The macro and micro mineral composition of forage tends to reflect the underlying geology of the soil on which it was grown, but again there can be subtle differences between grass species. Generally forage should not be relied upon to make a significant contribution towards micro mineral intake, although any major deficiencies or excesses are very relevant. For example, some forage in particular parts of the world may be very low in copper, or equally very high in selenium or iron and this is important information to allow an overall balanced ration to be provided.
In terms of macro mineral nutrition, it is important to ensure that the calcium and phosphorus content of forage complements the concentrate feed. Legume hays such as Alfalfa are a rich source of bioavailable calcium, which can be useful especially in cereal based rations to help balance phosphorus intake. However, excess calcium intake can be an issue where alfalfa is used as the sole source of forage and therefore it is often used in conjunction with other forage types.
Forage should always provide the foundation upon which a ration is based and so choice of forage should reflect the overall intentions of the diet. For example, a racing ration needs to satisfy the higher energy and protein requirements of these horses. It therefore makes logical sense to use higher digestibility forage that delivers more energy and protein. This then means that concentrate feed can be fed at a sensible level to make up the shortfall in energy and nutrient requirements. Too often low digestibility forage is used for performance animals in the belief that all they require is a source of fibre and this leads to a necessity to feed a high intake of concentrate feed to make up the shortfall. In contrast, horses or ponies with a lower energy requirement such as those in light or no work, or those that are box rested can be fed forage with a lower digestibility and energy content. This allows these animals to be fed a satisfying level of forage, which helps to meet their psychological need to chew.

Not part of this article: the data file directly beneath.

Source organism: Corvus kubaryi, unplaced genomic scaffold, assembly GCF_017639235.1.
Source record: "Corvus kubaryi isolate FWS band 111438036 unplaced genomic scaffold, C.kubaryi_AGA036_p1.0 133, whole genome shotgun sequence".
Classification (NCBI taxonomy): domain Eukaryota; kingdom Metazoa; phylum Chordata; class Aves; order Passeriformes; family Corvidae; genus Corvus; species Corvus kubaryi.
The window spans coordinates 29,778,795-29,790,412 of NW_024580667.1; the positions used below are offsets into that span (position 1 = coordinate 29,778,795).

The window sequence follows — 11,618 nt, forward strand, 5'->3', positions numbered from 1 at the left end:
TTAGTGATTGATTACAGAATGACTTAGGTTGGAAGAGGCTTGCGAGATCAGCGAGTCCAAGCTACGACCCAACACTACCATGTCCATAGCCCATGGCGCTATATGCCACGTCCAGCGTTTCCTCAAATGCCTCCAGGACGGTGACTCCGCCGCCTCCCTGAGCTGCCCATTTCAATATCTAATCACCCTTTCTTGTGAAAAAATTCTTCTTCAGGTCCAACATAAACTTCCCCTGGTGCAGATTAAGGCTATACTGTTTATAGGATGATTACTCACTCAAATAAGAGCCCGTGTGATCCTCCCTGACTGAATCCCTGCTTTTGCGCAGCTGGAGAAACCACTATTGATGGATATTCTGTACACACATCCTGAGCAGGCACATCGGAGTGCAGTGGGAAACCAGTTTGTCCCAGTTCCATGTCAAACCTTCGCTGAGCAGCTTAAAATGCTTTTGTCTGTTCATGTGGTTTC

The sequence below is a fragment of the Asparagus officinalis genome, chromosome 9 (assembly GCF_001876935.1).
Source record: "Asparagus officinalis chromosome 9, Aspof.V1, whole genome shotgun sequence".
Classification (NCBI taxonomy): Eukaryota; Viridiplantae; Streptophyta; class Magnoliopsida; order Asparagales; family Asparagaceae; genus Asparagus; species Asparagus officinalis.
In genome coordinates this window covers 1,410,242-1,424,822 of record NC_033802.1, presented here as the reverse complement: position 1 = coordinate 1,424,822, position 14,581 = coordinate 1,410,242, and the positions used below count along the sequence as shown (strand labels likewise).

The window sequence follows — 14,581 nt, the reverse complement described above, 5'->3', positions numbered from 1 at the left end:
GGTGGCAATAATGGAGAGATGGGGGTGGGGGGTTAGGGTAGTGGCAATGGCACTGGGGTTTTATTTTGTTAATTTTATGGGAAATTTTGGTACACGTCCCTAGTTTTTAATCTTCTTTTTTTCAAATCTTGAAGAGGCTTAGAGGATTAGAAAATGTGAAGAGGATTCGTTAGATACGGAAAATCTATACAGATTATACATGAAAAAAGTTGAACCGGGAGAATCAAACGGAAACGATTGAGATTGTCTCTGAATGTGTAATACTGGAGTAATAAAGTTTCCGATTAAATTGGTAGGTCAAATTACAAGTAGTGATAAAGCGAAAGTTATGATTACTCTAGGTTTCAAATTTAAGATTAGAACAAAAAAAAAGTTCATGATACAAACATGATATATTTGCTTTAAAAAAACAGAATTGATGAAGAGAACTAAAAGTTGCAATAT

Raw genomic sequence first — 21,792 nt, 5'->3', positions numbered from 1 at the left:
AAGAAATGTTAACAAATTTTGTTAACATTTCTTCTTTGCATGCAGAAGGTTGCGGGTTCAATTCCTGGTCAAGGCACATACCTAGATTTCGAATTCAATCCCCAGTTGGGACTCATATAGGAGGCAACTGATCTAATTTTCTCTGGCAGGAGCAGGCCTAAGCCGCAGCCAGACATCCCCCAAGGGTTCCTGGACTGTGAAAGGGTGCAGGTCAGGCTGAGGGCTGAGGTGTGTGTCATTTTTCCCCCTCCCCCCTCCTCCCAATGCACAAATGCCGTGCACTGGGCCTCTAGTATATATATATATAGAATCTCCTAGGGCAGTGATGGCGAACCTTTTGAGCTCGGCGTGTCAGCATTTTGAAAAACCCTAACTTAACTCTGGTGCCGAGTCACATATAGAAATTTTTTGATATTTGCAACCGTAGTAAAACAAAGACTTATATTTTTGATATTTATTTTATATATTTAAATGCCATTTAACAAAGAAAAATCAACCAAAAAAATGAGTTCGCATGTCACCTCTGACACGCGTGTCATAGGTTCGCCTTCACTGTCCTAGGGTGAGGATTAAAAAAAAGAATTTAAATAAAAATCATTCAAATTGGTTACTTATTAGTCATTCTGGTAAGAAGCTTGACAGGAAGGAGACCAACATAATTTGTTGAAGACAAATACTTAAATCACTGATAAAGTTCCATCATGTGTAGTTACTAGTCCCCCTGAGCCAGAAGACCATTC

When purchasing hay, how can we gain insight into the likely nutritional content of the forage concerned. Firstly and most simply the type of grasses present and the cutting stage of the hay will offer some information as described above. This is information that your forage merchant should be able to provide. Secondly we can undertake a visual assessment ourselves, giving some further information on suitability.
Visual analysis of forage, a few factors to consider:
|The more mature or later forage is cut, the greater the amount of low digestible fibre it contains, and the more stemmy and unpalatable it becomes. Look out for the proportion of seed heads present to give an idea of maturity.|
|The more leaf present within forage, the higher the likely nutrient content since many of the nutrients are concentrated in the leaves, where photosynthesis occurs.|
|Generally the greener the forage, the better.|
|The smell of hay can give you a very rough idea on the cleanliness to feed in terms of moulds and dust content. This is not a foolproof method of assessing this and laboratory analysis is more reliable.|
|Always check for any contaminants such as poisonous plants e.g. ragwort, or field debris such as sticks or wire which could cause injury. A high presence of weeds such as thistles decreases the overall quality of the forage|